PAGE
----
The 2 Guaranteed Ways to Ruin Your Novel

This ain’t no party, this ain’t no disco, this ain’t no fooling around
No time for dancing, or lovey dovey. I ain’t got time for that now—

—“Life During Wartime” David Byrne, Talking Heads

So. . .I just had a disturbing week.

Way back in December, right before my vacation, two different aspiring writers had coincidentally asked me to do Abbreviated Developmental Edits on novels with a preponderance of p*&$%rnographic sex and over-the-top disgusting violence in them. I get queries like this now and then, and as usual I told them I don’t do that stuff. P*&$%rn is free all over the Internet so there’s no point in amateurs trying to sell it, and I’ll never encourage anyone to abuse the written word by gratuitously exploiting disgusting violence. I love and respect the written word, and, besides, I live on this planet with the rest of you. My sweet son also lives on this planet—in fact, my whole damn family lives on this planet. (So does yours). You’d think it’d be self-evident what a bad idea it is to try to ratchet our communal tolerance for disgusting violence. That’s just crapping in your own nest.

I do edit ‘edgy’ fiction because it’s all about epiphany through Hemingway’s delicate art of omission, and that’s literature, but I wouldn’t give the time of day to Howard Stern.

However, both these writers insisted they really, seriously wanted my professional feedback on how to make their novels as polished and publishable as they could be. (I had quite long conversations with them before they even hired me.) And both—as many do—claimed to be writing ‘edgy’ fiction for the sake of epiphany. So I agreed to work on their novels as ‘edgy’ works aimed at epiphany, and I put their manuscripts on my schedule. Unfortunately, when their turn came last week I was surprised to see the p*&$%rn and disgusting violence still everything I’d already told them it shouldn’t be. In one novel it turned out to take up almost a third of the ms.

I could have sent the ms’s back and asked them why they wanted to pay me for advice they refused to take for free. But they’d taken up slots on my calendar, and I had other clients thinking they had another week before their ms’s were due on my desk, so instead I buckled down and plowed on through, giving the writers the detailed professional feedback I promised, not just expensive ego-massage, but around 7,000 words on everything they needed to know in order to turn what they had into solid, polished fiction thousands of readers might love—fiction all about epiphany.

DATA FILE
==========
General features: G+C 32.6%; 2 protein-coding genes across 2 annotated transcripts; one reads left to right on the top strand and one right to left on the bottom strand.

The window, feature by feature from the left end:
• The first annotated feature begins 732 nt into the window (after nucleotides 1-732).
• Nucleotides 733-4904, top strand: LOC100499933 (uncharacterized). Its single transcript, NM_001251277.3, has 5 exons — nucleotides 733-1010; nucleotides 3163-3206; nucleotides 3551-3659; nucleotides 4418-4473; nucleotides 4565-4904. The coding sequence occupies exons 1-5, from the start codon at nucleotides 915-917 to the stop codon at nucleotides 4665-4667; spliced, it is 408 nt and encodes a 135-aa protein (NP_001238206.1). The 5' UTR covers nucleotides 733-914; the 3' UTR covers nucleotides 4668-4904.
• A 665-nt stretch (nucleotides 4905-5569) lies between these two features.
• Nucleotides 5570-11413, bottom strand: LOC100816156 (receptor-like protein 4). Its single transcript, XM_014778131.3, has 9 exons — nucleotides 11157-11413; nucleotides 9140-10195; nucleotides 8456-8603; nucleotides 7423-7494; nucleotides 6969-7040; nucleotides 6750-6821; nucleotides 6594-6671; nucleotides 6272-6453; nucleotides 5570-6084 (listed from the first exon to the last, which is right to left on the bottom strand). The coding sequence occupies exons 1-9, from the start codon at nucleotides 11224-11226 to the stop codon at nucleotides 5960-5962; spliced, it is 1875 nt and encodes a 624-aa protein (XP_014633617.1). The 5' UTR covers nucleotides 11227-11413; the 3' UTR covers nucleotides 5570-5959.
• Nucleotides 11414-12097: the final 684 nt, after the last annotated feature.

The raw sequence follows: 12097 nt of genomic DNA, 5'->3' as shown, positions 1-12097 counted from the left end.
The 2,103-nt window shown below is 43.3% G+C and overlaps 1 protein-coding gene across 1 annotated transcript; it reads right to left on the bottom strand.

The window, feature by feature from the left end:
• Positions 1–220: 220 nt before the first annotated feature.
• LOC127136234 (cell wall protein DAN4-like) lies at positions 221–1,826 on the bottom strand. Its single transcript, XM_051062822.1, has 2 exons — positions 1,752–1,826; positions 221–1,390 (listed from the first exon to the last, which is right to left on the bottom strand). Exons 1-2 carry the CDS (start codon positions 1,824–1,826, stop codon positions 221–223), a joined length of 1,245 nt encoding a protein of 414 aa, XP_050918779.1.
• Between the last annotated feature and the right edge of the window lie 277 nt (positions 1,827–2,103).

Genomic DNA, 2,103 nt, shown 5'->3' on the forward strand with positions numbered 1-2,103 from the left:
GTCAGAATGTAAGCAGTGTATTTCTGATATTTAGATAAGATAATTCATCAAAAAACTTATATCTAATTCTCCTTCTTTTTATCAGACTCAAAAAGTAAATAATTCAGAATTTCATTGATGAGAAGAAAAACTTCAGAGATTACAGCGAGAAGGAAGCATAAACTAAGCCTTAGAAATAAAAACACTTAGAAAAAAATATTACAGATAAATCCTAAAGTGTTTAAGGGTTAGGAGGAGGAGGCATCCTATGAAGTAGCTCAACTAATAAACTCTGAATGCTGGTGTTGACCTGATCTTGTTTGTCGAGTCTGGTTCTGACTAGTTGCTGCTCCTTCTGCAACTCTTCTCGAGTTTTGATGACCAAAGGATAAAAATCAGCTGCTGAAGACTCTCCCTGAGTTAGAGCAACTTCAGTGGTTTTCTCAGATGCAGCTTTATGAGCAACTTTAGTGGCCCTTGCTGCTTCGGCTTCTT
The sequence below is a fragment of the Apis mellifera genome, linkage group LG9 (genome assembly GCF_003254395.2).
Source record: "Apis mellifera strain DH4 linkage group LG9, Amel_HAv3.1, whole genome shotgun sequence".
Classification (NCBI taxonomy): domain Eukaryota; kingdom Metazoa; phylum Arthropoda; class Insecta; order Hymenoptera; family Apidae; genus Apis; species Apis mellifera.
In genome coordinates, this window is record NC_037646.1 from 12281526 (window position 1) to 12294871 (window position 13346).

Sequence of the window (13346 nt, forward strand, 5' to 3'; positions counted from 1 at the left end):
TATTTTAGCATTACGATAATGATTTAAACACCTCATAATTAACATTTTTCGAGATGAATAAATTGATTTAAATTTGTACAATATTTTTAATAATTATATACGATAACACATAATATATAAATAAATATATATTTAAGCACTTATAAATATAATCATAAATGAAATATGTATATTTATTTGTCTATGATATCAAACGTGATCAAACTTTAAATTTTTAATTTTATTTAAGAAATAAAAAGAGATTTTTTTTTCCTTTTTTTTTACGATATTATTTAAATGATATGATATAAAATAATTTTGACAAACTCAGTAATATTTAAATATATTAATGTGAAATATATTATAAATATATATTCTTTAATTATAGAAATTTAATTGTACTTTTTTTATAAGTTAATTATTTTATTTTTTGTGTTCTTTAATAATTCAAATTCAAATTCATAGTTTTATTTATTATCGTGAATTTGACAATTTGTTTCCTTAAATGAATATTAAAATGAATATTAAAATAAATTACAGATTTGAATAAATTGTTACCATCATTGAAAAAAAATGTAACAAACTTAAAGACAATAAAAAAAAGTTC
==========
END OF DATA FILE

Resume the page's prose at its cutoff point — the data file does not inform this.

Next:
It was a very long week.

I told them (again) to leave out the p*&$%rn and disgusting violence.

Let me be really clear, folks: if you want to create fiction about the dark underside of humanity, you have to study how it’s done. Simply clobbering your potential reader over the head with things that will shock and disgust them is not fiction. It’s ANTI-FICTION. You remember that fiction is all about creating a response in the reader, right? Well, clobbering people over the head creates really the wrong response.

  1. P*&$%rnography
    Like a dirty French novel, combining the absurd and the vulgar, you’re not charmless.
    —Lou Reed, Velvet Underground

    Yeah, they changed the word. Ha ha. It’s a marketing tactic to try to shuck off negative associations, but direct-mailing is still junk mail, and everybody knows it. There is a significant difference between erotica and p*&$%rn, but the purveyors of p*&$%rn don’t want you to know that.